Can the Cloud Help Your Business?

May 23, 2017 Trent Brock

cloud computing concept 2.jpeg

If you've ever used Facebook, you already understand the cloud. The application is readily available from any device without you having to install any special software. The pictures uploaded to Facebook are hosted there, so they remain there even if the computer you used to upload them is stolen or destroyed, and they are easily shared with friends and family. 

The term "cloud," simply defined, refers to the practice of using shared processing and storage capabilities of many datacenters, computers, or servers online rather than on a single computer, server, or datacenter hosted and maintained at your facility. Within the cloud, you can store your data, host your software, and perform various tasks. For example, Microsoft Office 365 provides your team with a comprehensive suite of industry-leading business software , including Word, Excel, PowerPoint, Outlook, Publisher and more, all for a low monthly fee. Because your software and data are stored outside of your device, your work can be easily accessed anywhere, any time, and from any device. The cloud also facilities sharing and collaboration.

Before Office 365, users (or their IT support teams) had to purchase software for each computer, install it on each computer, install patches and maintenance updates on each computer, provide for file storage and backup, devise workarounds for file sharing and version control — and often start all over again for every major operating system upgrade. If this reminds you of the old cliché, "when I was your age, we had to walk to school 15 miles in the snow…" you’re not too far off.

There are many ways in which the cloud can benefit your business. Here are a few of the most important ones:

Low Up-Front Costs & Flexible Bandwidth

Unlike the old "software in a box" model, cloud software is available with low up-front costs. A simple monthly fee per user replaces the capital expenditure, and costs for ongoing upgrades and patches disappear. Cloud applications offer virtually unlimited scalability, processing power, and data storage.

Disaster Recovery & Continuity

Imagine if a natural disaster wiped out your facility, destroying all of your computers and servers. Cloud-based applications and data will be ready when you are. As soon as you have the means to get back online, you could be back in business.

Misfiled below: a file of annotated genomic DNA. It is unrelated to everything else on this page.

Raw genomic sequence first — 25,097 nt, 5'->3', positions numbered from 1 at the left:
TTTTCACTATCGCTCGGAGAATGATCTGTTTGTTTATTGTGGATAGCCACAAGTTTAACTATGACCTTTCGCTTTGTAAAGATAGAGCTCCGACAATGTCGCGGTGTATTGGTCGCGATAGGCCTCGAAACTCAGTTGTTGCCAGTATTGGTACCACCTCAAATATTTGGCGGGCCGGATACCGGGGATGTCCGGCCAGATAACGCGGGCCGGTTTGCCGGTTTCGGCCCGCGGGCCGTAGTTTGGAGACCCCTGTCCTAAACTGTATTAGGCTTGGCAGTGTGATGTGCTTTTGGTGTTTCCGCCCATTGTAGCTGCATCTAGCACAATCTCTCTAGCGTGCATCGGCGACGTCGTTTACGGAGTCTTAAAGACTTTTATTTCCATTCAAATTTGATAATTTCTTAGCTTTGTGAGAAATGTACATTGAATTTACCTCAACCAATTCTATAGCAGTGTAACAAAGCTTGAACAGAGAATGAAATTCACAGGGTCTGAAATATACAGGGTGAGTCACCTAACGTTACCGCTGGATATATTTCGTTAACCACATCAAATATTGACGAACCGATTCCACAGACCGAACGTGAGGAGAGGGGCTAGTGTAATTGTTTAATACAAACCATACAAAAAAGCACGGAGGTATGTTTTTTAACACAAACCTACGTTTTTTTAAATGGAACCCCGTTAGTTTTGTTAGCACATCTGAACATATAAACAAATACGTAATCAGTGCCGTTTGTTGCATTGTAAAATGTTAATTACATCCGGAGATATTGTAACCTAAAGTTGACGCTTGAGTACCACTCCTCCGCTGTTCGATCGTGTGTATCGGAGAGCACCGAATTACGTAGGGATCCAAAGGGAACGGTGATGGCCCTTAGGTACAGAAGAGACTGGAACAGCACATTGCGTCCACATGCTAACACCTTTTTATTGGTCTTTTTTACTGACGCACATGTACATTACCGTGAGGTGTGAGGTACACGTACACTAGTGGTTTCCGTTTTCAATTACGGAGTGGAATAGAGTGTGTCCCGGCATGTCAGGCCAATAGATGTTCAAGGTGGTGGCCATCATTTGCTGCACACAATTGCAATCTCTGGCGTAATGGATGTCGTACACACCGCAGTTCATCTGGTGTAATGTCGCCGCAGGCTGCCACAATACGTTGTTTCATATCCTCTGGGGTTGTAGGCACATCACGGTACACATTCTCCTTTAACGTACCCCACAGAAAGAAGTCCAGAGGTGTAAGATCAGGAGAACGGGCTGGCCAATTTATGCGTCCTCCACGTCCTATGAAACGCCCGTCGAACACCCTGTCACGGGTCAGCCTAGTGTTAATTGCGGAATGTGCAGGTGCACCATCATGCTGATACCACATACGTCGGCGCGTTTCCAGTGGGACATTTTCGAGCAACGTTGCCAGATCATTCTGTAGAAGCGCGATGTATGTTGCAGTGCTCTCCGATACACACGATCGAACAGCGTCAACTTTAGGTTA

Auto Updates

Cloud applications don’t care if you're on Windows 8 or Window 10, or a Mac, or an iPhone. The software is constantly updated behind the scenes and ready for your use.

Improved Productivity

From faster decision making, to enhanced collaboration, cloud-based applications make it easier than ever for people to work together.

Work from Anywhere

Because your applications are device-agnostic, your staff can work from anywhere and at any time. In fact, businesses now have to take steps to ensure that they are not violating labor and overtime laws.

Document & Version Control

Cloud applications allow multiple users to work on the same files — even in real time. Version control and document access management are baked into those applications. 

Security

Lost laptops and other devices pose a serious risk for small to mid-sized businesses. By simply changing the password, the missing laptop will no longer be able to access your critical applications and data.

Enterprise Technology

Today, even the smallest SMBs can harness the power of sophisticated, enterprise-level applications now that delivery and support for those applications have been efficiently integrated into a per-user per-month model.

Reduce Carbon Footprint

Cloud-based applications reduce your need for large, on-site datacenters, along with the square footage, power, climate control, and other costs associated with operating them.

Easy to Use

Cloud applications are generally easy to use, and employees can quickly transition familiarity with one application to another. Long gone are the days when employees had specific, non-transferrable skills based on mainframes or other on-site technology.

File Storage & Backup

File storage is baked in to most cloud applications, and the service provider assumes responsibility for making sure the files you upload are available for you when you come back.

Powerful Processing on Demand

By using the power of many processors, surges in processing needs can be easily absorbed by the cloud. If you tried to replicate this in your own datacenter, you would have to plan your processing capacity around the anticipated high-water mark of your computing needs — and you could still be wrong.

Satisfy Regulators

Many cloud applications have been developed with regulated industries in mind. They have already planned for the compliance and reporting functionality your organization will require.

Helps Organizations Take Advantage of BYOD

As employees and other stakeholders have become accustomed to bringing their own devices (BYOD), organizations save money on equipment while making cloud applications available.

Helps IT Department Add Value

So what does the IT department do now that it doesn't have to walk around with CD-ROMs installing software? Innovate, upgrade, automate business processes, and add value for internal and external customers, that’s what.

Bonus Tip: Not sure how to get started with cloud computing? A high-quality Managed Service Provider (MSP), like Vology, can help you evaluate your options, develop and implement a plan, and monitor your progress.

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